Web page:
Cabrillo National Monument is home to arguably some of the best singers around. Migration season is in full swing, so now is the perfect time to hike in the park to hear a variety of sweet songs. Here’s a quick introduction to these tiny, talented tattlers (all photos by VIP Patricia Simpson).
This bird is hard to find because of its secretive foraging habits, but its song is extremely recognizable, likened to a bouncing ball. The male’s call starts out with 3 to five “pits” or ball bounces, followed by a faster trill, the female will answer and bounce the ball 3 to 14 times -- without the trill. You will most likely find these birds on the Bayside trail.
Named for its subtle orange feathers on the top of its head, but is more recognizable due to its overall greenish coloration. From allaboutbirds.org: “Male Orange-crowned Warblers sing a trilling song of sweet, clear notes. The song can remain on a single pitch or it can rise slightly in the middle and end on a distinctive rising or falling note—chee chee chee chew chew. The song pattern varies enough that individual males can be told apart by the version they sing.” These birds can be found all over the park.
I think we all know about the song of this bird, the Milli Vanilli of the bird world, stealing the songs from other birds it shares habitat with. Though not brightly colored, this bird makes up for its drab plumage with a vast repertoire of noises, singing all day, and sometimes all night. They will repeat “phrases” of other birds’ songs 2-6 times, before moving on to a new song. The mockingbirds that sing all night are usually males that have not yet found a mate. Find these birds near the visitor’s center, or singing loudly near your bedroom window at night.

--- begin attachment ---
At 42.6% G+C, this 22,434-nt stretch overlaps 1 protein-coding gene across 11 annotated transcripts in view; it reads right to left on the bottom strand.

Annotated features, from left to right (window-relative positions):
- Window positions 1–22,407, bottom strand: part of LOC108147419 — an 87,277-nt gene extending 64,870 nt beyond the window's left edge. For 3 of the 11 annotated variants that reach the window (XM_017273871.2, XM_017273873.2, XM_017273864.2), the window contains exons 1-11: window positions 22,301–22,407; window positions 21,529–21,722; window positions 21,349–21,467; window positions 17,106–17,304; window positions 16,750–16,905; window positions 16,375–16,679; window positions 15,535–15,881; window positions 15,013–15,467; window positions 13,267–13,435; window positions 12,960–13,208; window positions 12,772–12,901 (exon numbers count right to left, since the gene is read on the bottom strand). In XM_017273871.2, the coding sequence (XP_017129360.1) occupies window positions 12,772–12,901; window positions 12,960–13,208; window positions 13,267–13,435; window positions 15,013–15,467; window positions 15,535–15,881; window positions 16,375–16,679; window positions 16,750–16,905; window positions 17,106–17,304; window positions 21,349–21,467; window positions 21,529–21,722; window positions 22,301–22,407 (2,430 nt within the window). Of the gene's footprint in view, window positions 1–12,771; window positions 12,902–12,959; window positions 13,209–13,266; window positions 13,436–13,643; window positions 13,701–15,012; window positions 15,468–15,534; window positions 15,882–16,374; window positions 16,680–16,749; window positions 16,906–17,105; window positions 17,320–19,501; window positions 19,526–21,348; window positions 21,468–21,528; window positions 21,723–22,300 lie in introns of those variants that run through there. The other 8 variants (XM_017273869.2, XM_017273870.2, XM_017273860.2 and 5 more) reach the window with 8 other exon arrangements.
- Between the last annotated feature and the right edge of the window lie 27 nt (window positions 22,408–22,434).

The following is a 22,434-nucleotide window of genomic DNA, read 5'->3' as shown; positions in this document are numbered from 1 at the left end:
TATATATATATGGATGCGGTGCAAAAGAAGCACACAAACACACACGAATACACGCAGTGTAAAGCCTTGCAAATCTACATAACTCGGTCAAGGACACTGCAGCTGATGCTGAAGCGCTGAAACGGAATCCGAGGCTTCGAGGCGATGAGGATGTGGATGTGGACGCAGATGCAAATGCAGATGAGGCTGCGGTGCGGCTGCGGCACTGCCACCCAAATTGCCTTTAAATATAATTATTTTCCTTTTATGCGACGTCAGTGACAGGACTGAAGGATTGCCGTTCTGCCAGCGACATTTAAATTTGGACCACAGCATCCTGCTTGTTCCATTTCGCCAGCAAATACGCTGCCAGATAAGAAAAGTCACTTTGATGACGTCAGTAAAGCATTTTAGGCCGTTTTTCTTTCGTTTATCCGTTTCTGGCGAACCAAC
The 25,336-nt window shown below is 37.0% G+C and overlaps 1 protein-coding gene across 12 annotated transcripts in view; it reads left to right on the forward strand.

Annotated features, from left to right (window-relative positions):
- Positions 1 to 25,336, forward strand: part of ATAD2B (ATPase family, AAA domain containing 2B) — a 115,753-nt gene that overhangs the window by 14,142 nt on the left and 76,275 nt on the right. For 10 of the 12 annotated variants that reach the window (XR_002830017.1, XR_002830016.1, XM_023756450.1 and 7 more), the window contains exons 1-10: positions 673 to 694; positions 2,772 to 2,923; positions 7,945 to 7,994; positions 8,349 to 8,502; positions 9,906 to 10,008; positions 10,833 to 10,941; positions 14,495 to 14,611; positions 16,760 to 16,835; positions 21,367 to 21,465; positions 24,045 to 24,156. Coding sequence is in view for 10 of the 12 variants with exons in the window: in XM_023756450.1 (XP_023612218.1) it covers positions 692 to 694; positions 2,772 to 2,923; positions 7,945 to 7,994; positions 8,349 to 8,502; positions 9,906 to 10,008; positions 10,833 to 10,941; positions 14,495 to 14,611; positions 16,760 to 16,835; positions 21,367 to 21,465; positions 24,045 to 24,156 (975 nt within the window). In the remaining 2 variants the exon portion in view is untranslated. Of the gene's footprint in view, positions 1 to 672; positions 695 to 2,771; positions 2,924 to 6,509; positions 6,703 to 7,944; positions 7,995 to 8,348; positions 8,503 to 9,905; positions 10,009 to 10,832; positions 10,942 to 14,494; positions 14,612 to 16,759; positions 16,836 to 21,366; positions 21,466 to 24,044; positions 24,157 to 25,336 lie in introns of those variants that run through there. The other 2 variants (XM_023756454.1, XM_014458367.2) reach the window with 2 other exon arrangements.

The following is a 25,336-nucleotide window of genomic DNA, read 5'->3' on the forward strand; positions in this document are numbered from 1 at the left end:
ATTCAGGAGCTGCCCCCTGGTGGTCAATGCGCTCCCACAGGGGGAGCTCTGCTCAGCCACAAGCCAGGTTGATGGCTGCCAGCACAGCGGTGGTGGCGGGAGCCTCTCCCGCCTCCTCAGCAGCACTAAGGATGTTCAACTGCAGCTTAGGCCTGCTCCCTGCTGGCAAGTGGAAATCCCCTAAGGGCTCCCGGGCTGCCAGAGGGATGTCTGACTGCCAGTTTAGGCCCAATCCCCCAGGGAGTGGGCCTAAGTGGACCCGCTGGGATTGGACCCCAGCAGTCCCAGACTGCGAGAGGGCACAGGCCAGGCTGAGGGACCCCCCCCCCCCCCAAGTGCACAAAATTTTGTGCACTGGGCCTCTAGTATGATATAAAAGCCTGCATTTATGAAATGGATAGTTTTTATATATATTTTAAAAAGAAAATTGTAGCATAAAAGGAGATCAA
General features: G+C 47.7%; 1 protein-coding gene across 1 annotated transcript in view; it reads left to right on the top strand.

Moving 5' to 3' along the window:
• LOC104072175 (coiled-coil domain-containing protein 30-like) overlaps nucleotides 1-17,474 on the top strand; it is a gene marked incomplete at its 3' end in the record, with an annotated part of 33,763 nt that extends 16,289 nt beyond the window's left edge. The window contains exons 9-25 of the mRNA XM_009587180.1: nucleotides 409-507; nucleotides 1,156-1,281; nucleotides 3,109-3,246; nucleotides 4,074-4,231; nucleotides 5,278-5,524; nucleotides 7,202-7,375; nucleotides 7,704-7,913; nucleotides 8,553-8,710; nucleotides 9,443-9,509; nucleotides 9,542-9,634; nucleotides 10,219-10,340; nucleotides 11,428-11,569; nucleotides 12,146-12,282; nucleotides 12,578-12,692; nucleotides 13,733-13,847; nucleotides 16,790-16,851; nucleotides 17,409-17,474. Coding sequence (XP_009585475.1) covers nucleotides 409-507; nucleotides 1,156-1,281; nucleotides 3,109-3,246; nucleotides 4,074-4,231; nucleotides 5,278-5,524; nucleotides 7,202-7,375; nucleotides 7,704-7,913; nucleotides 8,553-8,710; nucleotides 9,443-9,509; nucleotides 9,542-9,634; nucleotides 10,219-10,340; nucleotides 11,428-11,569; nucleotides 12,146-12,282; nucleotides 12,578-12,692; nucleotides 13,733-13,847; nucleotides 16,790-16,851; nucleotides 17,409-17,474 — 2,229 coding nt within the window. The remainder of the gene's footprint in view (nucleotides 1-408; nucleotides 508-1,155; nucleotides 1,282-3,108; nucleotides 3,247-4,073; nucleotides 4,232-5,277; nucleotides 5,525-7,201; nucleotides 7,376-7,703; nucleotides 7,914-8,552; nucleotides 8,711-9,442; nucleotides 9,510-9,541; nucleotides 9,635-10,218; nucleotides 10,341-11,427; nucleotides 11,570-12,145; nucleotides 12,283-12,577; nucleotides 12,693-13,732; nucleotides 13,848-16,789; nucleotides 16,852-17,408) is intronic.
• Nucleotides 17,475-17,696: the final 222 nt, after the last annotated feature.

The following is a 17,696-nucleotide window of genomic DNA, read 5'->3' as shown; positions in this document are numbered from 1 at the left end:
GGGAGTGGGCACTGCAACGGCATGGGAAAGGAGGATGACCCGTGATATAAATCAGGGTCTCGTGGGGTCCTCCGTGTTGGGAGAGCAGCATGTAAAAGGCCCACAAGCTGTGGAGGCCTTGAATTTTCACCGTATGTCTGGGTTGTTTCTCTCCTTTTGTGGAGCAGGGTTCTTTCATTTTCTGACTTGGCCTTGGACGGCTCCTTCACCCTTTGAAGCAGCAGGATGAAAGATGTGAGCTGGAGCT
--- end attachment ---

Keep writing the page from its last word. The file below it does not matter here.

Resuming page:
A cousin of the Northern mockingbird, both in the family Mimidae, the California Thrasher is physically and vocally recognizable. It is a large bird and has a long, down-curved beak that it uses to sort through leaf litter in search of delicious insects. It also sings beautifully, with a number of warbled and varied phrases that it may repeat. It likes to be seen and heard, and is very abundant at Cabrillo, so you will not miss this bird! You can spot them near the visitor’s center and lighthouse areas.
A small bird with white eyebrows perches atop a lemonade berry and sings a beautiful song toward the sky. This is the Bewick’s wren, and many are making an extended appearance at Cabrillo National Monument this season. In an effort to establish and defend its territory, and to attract females, only the male Bewick’s wren sings. This bird can have a repertoire anywhere from 9 to 22 songs! You can recognize any of the songs as they all end on a high trill. These birds are currently all over the park.
Just as its name implies, the song sparrow is one of the most melodic singers in the bird world. Typically a drab looking bird, the song sparrow’s song starts out with abrupt, spaced out notes and then a loud song anywhere from 2-6 phrases, followed by a buzz or trill. You will most likely find this bird on the western side of Cabrillo.
March 10, 2017
Last updated: March 10, 2017